The Mudcat Café TM
Thread #6761 Message #661035
Posted By: GUEST,MCP
01-Mar-02 - 08:30 PM
Thread Name: Origin: Tell Old Bill
Subject: RE: Tell Old Bill
Of DIS MORNIN', DIS EVENIN', SO SOON (his title - not TELL OLD BILL as in his words in DT) Sandburg says (of the source) only that This arrangement is from the ballad as sung by Nancy Barnhart, painter and etcher, of St. Louis
The site: Old Town School of Folk Music - A Companion to the Old Town School of Folk Music Songbook, Stories & Information Compiled and edited by Mark Dvorak - has the following to say of it:
Carl Sandburg first heard this grim blues-ballad from Nancy Barnhart of St. Louis back in the 1920s. Ten years later, folklorist and singer Sam Hinton came across an African American farmer in Walker County, TX who sang another version. And in the late 1950s, Bob Gibson introduced "Tell Old Bill" to a wider audience when he recorded an interpretation of Sandburg's version.Mick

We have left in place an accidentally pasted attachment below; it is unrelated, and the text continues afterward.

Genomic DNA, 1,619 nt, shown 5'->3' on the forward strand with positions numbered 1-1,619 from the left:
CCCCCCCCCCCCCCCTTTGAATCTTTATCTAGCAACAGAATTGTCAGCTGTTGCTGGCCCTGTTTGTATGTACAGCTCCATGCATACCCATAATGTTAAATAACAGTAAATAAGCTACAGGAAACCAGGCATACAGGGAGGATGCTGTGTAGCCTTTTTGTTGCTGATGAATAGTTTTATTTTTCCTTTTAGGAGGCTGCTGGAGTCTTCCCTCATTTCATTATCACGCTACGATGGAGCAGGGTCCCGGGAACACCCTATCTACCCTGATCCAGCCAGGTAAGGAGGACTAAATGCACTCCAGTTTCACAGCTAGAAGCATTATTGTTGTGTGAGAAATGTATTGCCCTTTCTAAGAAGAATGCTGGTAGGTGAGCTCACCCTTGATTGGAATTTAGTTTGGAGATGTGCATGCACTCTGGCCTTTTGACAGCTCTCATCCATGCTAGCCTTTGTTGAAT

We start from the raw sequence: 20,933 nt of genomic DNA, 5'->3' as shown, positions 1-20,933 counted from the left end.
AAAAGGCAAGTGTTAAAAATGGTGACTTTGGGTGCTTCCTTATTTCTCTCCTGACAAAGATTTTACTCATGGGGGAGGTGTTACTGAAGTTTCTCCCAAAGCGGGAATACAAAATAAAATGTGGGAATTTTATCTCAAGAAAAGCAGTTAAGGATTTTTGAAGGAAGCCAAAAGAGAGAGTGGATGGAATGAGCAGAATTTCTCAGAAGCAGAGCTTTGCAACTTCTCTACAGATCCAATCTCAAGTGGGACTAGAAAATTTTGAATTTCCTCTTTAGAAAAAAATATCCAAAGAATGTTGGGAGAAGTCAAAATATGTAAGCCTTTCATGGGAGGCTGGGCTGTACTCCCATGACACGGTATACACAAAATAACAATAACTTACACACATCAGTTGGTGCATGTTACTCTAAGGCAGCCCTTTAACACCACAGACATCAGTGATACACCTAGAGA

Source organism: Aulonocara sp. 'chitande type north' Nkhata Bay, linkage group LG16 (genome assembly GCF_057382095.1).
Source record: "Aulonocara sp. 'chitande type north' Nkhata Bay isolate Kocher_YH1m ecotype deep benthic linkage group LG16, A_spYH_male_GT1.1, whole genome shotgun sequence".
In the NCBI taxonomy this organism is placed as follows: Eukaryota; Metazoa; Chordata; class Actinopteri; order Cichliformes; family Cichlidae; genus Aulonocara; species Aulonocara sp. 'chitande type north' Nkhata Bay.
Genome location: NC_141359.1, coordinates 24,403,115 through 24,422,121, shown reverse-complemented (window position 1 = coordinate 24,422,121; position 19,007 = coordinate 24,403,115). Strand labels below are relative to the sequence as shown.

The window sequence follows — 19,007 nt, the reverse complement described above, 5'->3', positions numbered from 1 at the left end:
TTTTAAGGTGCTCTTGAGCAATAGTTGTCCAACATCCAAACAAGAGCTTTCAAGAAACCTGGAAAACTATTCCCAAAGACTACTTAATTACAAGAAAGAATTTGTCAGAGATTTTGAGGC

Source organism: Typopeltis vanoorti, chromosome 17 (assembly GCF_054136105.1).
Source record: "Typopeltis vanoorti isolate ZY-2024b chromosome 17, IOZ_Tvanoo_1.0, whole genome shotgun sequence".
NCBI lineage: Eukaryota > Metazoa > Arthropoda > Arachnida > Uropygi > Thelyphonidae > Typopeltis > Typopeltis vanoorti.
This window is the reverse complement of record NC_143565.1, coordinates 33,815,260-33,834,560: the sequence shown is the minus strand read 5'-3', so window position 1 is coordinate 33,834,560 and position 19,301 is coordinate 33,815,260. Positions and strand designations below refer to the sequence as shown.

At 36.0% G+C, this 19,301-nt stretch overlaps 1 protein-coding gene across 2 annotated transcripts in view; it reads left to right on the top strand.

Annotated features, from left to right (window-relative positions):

While Gibson's records may sound like run-of-the-mill white-boy folk to modern listeners, he played an important role in popularizing folk music to American audiences in the 1950s at the very beginning of the folk boom.
His 12-string guitar style influenced performers like Gordon Lightfoot and Harry Chapin; he was a mainstay at one of the first established folk clubs in the U.S., the Gate of Horn in Chicago; and he wrote songs with Shel Silverstein and Phil Ochs, as well as performing in a duo with Hamilton Camp. Most of all, he was one of the first folkies on the scene - when he began performing and recording in the mid-'50s, there was hardly anyone else playing guitar-based folk music for an educated, relatively affluent audience.
Gibson helped Joan Baez and Phil Ochs in their early days, and was managed by Albert Grossman, who later handled the affairs of such giants as Bob Dylan and Peter, Paul & Mary. He did continue to perform in Chicago in the latter part of his life until he passed away from Parkinson's disease in September 1996 at the age of 64.
• "Sing Out!" Magazine, Volume 9, Number 2.
• "All Music Guide" on the World Wide Web.
Recordings on file by: Bob Gibson, Jim Post.